BUDDHISTS LEAD SCIENTISTS TO 'SEAT OF HAPPINESS'
Buddhists may have led scientists to the secret of happiness.
Research in the US suggests it lies just behind the forehead in the brain's left prefrontal lobes.
Scientists have found that in experienced, practising Buddhists, this part of the brain is consistently "lit up".
Persistent activity of the left prefrontal lobes is associated with positive emotions and good moods.
The preliminary findings emerged from research led by Richard Davidson, at the Laboratory for Affective Neuroscience at the University of Wisconsin at Madison.
Owen Flanagan, Professor of Philosophy at Duke University in North Carolina, said: "We can now hypothesise with some confidence that those apparently happy, calm Buddhist souls one regularly comes across in places such as Dharamsala, India -- the Dalai Lama's home -- really are happy.
"Behind those calm exteriors lie persistently frisky left prefrontal lobes. If these findings are widely confirmed, they will be of great importance."
He said it was likely that there was something about Buddhist practice that produced happiness.
MEDITATION SHOWN TO LIGHT UP BRAINS OF BUDDHISTS
May 21, 2003
LONDON (Reuters) - Buddhists really are happy, calm and serene people -- at least according to their brain scans.
Using new scanning techniques, neuroscientists have discovered that certain areas of the brain light up constantly in Buddhists, which indicates positive emotions and good mood. This happens at times even when they are not meditating.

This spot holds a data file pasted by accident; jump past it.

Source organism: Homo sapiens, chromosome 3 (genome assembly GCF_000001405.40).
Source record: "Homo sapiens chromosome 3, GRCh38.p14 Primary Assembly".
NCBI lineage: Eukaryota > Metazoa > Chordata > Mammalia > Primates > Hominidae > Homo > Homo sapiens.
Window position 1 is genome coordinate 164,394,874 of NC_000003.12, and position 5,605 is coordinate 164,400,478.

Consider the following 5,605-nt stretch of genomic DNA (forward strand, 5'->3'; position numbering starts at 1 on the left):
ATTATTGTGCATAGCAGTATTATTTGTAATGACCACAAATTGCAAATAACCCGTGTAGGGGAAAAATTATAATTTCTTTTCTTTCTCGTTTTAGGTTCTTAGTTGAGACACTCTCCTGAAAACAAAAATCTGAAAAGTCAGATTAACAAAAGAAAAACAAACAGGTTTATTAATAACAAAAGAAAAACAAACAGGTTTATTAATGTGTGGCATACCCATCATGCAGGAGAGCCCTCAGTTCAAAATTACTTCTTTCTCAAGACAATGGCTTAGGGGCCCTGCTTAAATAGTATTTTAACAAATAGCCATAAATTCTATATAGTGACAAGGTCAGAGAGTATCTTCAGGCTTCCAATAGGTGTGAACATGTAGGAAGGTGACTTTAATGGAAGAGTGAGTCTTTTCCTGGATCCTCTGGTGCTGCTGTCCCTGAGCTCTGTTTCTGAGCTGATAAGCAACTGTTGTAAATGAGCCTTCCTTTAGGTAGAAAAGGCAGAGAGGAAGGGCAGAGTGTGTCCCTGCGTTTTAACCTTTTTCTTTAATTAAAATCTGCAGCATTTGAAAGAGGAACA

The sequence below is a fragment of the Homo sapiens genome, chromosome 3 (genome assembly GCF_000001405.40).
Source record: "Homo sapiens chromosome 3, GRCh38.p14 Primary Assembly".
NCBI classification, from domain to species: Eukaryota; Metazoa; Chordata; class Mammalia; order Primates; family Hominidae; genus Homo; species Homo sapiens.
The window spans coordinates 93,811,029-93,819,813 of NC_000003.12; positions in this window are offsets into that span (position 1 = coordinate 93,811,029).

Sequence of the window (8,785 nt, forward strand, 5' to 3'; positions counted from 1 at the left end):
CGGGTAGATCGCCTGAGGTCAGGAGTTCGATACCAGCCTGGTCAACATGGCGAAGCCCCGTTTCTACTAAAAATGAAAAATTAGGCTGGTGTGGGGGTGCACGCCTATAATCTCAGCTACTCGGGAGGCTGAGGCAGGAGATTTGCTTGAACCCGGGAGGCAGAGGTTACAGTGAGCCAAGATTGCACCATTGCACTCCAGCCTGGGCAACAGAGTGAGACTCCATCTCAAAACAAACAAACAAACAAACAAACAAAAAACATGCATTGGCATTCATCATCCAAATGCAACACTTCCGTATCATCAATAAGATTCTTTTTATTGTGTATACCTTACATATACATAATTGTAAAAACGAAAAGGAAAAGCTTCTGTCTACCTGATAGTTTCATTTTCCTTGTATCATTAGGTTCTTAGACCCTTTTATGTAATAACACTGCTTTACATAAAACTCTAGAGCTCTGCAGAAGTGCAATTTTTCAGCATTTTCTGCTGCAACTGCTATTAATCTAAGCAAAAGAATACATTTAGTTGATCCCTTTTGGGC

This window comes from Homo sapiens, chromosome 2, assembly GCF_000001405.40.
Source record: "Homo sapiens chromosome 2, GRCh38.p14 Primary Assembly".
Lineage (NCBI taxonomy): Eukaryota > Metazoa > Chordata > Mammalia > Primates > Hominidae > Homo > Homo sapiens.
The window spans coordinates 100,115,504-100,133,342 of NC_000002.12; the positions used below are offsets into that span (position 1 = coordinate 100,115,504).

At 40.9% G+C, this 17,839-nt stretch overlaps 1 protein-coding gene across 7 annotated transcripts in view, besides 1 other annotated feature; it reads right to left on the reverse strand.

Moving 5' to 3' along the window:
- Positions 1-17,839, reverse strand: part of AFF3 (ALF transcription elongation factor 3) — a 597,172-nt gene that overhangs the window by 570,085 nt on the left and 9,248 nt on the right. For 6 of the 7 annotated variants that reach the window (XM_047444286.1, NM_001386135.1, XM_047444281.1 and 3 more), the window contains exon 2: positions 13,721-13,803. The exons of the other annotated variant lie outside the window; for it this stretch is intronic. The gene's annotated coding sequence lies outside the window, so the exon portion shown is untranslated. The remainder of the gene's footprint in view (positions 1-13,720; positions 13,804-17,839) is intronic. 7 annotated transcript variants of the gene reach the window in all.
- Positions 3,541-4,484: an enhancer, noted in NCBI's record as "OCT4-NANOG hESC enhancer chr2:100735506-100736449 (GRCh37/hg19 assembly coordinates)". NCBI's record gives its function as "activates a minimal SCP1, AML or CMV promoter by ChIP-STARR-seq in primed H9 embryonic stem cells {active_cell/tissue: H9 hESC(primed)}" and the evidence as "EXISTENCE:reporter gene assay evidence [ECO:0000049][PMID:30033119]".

"We can now hypothesize with some confidence that those apparently happy, calm Buddhist souls one regularly comes across in places such as Dharamsala, India, really are happy," Professor Owen Flanagan, of Duke University in North Carolina, said Wednesday.
Dharamsala is the home base of exiled Tibetan leader the Dalai Lama.
The scanning studies by scientists at the University of Wisconsin at Madison showed activity in the left prefrontal lobes of experienced Buddhist practitioners. The area is linked to positive emotions, self-control and temperament.
Other research by Paul Ekman, of the University of California San Francisco Medical Center, suggests that meditation and mindfulness can tame the amygdala, an area of the brain which is the hub of fear memory.
Ekman discovered that experienced Buddhists were less likely to be shocked, flustered, surprised or as angry as other people.
Flanagan believes that if the findings of the studies can be confirmed they could be of major importance.
"The most reasonable hypothesis is that there is something about conscientious Buddhist practice that results in the kind of happiness we all seek," Flanagan said in a report in New Scientist magazine.